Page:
Diepsloot, by Anton Harber
Anton Harber takes you inside, meeting the people, probing the bitter local political battles, and asking what and area like Diepsloot portends for the future of South Africa.
By the side of the road, a place of fear
Drive north from Johannesburg along William Nicol Highway and you pass the glittering shopping malls of Hyde Park, Sandton and Fourways, and the faux-Italian casino playground called Montecasino. As you move further out of the city, you will be struck by the number and newness of gated communities behind high walls, some with immense pseudo-Tuscan houses and others with modest, tightly-packed cluster units of relentless symmetry and ugly modernity. You leave the suburbs, the landscape opens up and the greenery is replaced by the flat, harsh brownness of the Highveld countryside, interrupted by billboards announcing plans for even more cluster developments, and high walls around empty fields where these will be built. You come across a snake park, trout farms, driving ranges, nurseries, kennels, instant lawn farms, paintball fields, wedding venues and Sunday tea havens, the kind of places you might expect in an affluent area that was until recently countryside on the edge of a growing city, and is now seeing rapid urban encroachment. The biggest and most extravagant development is Dainfern, which describes itself as 'Johannesburg's premier residential golf estate offering a secure lifestyle with exclusive recreational facilities'. It sprawls across 800 acres with controlled access, guards on 24-hour patrol and boasts of 'property prices ... in the $2-m range ... an 18-hole golf course, four tennis courts, two squash courts, two swimming pools, volleyball facilities, an oval for soccer, rugby and cricket, and a school.' A little further along, just before you cross from the outskirts of Joburg into greater Pretoria, the roadside becomes busier and you have to slow down. The sides of the highway are suddenly teeming with people. Along one side you see a solid row of densely interlocked shacks built from metal, cardboard and other scraps, scores of small-scale roadside traders under rough canvas-and-pole shelters, and taxis bouncing around in their disorderly manner on the rough roads around the settlement. An uneven row of portable toilets is lined up by the side of the road, hand-painted numbers on the side of each one, some of them standing at such angles that you wonder at the risks involved in using them. Two buildings loom above the shacks as if to frame the settlement between the imposing symbols of commerce and the state: a new mall at one end and at the other a police station, still under construction. You have come face to face with the hard reality of South African poverty: a dense forest of shacks, crowds of unemployed people milling on the streets, and attempts by some at small-scale commerce in makeshift shops. Men cluster in groups, throwing dice or playing cards. The place has the dull metal glow of aging zinc housing, the chaos of unpaved roads, the noise of a life lived in packed public areas, the smoke of smouldering braziers and the stench of sewage spilling into the streets. It is stark and bare in the unrelieved dull dryness of a Highveld winter. In summer, at least in rainy summers, it is a lot brighter, greener and softer, with pools of water everywhere. This is Diepsloot. [...]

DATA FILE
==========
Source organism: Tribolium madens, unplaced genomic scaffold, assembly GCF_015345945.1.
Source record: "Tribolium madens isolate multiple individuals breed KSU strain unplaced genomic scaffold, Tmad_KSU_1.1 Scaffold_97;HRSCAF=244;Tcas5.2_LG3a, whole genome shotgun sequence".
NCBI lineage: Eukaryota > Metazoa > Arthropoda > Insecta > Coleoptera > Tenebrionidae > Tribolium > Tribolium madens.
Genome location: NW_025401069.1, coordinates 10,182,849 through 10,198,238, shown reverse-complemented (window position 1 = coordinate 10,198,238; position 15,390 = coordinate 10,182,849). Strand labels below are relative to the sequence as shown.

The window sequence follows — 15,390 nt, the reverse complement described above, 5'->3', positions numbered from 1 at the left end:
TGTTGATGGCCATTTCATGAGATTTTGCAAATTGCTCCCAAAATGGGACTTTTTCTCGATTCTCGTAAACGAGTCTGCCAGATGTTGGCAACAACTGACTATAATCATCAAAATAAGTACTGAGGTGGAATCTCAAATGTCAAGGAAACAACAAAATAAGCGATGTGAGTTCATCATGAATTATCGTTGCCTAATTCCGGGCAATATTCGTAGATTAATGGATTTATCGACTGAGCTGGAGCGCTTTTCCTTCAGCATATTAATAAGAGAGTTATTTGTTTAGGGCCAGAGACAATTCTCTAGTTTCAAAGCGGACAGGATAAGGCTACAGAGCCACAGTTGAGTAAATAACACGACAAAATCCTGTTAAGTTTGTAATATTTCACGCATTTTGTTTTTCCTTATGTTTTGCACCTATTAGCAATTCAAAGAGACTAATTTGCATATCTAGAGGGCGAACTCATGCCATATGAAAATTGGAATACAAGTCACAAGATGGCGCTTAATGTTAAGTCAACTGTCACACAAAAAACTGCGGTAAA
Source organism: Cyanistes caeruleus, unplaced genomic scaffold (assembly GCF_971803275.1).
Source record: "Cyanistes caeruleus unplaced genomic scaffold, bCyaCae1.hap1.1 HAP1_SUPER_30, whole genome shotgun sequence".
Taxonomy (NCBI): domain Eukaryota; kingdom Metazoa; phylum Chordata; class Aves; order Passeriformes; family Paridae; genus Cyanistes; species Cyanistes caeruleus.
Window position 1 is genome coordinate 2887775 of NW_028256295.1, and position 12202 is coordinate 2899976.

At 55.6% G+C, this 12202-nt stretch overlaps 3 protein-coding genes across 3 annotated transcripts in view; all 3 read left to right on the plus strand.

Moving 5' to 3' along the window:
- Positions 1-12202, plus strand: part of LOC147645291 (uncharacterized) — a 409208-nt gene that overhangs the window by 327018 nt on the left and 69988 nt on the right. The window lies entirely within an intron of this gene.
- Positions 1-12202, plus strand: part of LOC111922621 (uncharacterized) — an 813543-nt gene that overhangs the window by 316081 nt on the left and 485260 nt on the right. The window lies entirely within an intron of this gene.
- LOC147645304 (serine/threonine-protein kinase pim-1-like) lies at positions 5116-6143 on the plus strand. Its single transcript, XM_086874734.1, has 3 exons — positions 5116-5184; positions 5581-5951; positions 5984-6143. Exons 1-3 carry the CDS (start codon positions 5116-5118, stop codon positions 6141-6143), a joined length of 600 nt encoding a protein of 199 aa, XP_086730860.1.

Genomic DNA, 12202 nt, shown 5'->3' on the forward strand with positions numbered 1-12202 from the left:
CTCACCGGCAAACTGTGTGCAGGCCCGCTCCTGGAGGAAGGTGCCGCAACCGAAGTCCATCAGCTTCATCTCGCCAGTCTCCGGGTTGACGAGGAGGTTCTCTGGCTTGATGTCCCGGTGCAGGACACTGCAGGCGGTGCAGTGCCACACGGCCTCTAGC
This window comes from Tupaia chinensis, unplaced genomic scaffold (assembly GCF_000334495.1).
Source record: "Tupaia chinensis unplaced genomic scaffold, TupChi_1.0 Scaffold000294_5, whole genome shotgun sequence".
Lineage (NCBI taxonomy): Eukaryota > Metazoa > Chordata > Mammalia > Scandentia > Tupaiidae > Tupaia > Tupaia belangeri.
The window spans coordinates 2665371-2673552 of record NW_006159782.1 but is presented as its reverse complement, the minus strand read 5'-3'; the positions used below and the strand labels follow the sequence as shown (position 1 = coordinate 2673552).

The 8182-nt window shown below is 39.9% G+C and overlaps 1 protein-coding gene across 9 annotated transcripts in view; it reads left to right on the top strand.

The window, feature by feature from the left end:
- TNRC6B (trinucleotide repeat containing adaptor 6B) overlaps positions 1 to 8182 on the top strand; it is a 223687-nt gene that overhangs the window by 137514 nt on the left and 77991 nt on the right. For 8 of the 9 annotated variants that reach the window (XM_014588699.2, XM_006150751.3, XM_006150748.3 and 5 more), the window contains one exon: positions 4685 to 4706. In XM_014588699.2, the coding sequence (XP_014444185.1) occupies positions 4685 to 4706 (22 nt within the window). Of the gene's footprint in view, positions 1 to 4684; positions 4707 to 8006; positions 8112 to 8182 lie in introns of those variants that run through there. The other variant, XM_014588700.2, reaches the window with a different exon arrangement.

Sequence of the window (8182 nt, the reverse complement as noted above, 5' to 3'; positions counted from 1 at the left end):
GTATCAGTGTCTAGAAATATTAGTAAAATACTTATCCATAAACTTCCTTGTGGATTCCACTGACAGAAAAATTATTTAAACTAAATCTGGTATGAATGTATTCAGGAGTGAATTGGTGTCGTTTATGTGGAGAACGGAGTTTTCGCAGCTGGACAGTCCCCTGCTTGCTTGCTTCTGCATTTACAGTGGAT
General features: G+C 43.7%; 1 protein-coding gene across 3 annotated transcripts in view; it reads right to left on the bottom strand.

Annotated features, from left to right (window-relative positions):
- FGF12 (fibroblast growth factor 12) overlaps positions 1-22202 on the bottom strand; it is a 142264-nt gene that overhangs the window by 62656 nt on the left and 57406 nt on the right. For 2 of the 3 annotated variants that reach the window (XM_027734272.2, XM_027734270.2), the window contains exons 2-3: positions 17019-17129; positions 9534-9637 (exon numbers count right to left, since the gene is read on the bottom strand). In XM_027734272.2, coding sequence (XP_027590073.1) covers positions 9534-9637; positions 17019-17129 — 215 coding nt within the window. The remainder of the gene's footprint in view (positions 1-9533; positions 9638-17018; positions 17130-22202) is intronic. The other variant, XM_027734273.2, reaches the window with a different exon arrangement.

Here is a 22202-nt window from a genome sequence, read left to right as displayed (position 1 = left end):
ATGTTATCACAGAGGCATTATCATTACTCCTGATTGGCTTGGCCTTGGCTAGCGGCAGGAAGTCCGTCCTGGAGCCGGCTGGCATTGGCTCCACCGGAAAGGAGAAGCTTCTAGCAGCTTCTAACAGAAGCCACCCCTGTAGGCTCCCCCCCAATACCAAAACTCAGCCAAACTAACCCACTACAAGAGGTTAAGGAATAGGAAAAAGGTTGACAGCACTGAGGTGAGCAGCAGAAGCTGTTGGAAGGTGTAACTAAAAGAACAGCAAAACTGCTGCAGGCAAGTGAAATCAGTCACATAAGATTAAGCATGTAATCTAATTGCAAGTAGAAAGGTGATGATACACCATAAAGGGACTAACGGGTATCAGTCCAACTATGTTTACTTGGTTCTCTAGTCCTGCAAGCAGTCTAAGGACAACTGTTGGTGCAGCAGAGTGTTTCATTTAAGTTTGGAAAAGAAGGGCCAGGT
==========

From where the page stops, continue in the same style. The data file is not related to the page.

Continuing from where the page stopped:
This is an excerpt from the book: Diepsloot, by Anton Harber.
Author: Anton Harber
Publisher: Jonathan Ball
Cape Town / Johannesburg, South Africa, 2010
ISBN 9781868424214 / ISBN 978-1-86842-421-4
Softcover, 15x23cm, 231 pages
Harber, Anton im Namibiana-Buchangebot
In little more than a decade, Diepsloot has transformed from a semi-rural expanse to a dense, seething settlement of about 200 000 people.
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